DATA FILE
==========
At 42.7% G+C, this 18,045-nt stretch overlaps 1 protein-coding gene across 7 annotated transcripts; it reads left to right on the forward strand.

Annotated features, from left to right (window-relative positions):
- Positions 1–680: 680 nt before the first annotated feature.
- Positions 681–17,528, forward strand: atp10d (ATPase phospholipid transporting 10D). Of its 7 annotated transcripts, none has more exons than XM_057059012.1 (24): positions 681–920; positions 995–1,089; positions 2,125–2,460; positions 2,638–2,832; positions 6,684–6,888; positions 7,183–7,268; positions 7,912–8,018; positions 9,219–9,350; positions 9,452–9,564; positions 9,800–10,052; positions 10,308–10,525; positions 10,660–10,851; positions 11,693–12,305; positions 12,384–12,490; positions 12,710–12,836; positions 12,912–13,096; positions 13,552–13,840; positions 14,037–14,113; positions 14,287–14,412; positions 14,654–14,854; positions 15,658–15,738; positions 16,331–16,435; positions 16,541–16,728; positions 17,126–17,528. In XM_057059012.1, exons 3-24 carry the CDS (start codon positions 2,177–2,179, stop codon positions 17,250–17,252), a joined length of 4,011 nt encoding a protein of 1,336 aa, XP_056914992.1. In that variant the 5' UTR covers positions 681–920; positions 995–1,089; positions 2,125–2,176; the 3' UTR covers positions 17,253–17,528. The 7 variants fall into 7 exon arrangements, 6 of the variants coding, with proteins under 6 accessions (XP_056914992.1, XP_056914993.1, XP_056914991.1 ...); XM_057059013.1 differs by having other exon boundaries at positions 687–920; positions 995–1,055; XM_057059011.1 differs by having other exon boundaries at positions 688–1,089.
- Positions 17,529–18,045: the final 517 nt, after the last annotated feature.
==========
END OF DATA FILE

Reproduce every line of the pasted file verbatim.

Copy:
At 42.7% G+C, this 18,045-nt stretch overlaps 1 protein-coding gene across 7 annotated transcripts; it reads left to right on the forward strand.

Annotated features, from left to right (window-relative positions):
- Positions 1–680: 680 nt before the first annotated feature.
- Positions 681–17,528, forward strand: atp10d (ATPase phospholipid transporting 10D). Of its 7 annotated transcripts, none has more exons than XM_057059012.1 (24): positions 681–920; positions 995–1,089; positions 2,125–2,460; positions 2,638–2,832; positions 6,684–6,888; positions 7,183–7,268; positions 7,912–8,018; positions 9,219–9,350; positions 9,452–9,564; positions 9,800–10,052; positions 10,308–10,525; positions 10,660–10,851; positions 11,693–12,305; positions 12,384–12,490; positions 12,710–12,836; positions 12,912–13,096; positions 13,552–13,840; positions 14,037–14,113; positions 14,287–14,412; positions 14,654–14,854; positions 15,658–15,738; positions 16,331–16,435; positions 16,541–16,728; positions 17,126–17,528. In XM_057059012.1, exons 3-24 carry the CDS (start codon positions 2,177–2,179, stop codon positions 17,250–17,252), a joined length of 4,011 nt encoding a protein of 1,336 aa, XP_056914992.1. In that variant the 5' UTR covers positions 681–920; positions 995–1,089; positions 2,125–2,176; the 3' UTR covers positions 17,253–17,528. The 7 variants fall into 7 exon arrangements, 6 of the variants coding, with proteins under 6 accessions (XP_056914992.1, XP_056914993.1, XP_056914991.1 ...); XM_057059013.1 differs by having other exon boundaries at positions 687–920; positions 995–1,055; XM_057059011.1 differs by having other exon boundaries at positions 688–1,089.
- Positions 17,529–18,045: the final 517 nt, after the last annotated feature.